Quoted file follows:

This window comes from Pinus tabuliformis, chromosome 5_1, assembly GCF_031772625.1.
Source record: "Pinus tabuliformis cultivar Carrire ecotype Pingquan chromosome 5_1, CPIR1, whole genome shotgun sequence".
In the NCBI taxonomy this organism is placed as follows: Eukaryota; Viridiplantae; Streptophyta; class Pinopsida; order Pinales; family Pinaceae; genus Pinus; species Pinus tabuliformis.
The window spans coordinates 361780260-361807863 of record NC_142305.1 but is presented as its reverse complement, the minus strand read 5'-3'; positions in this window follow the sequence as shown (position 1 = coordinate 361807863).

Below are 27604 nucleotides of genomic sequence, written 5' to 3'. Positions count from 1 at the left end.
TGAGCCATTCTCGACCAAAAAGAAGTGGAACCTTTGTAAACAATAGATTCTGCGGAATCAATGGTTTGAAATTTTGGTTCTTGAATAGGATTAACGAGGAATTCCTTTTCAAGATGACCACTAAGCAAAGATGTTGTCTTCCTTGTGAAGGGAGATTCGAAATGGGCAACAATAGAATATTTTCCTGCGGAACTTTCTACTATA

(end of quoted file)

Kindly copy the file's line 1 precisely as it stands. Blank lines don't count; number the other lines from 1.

This window comes from Pinus tabuliformis, chromosome 5_1, assembly GCF_031772625.1.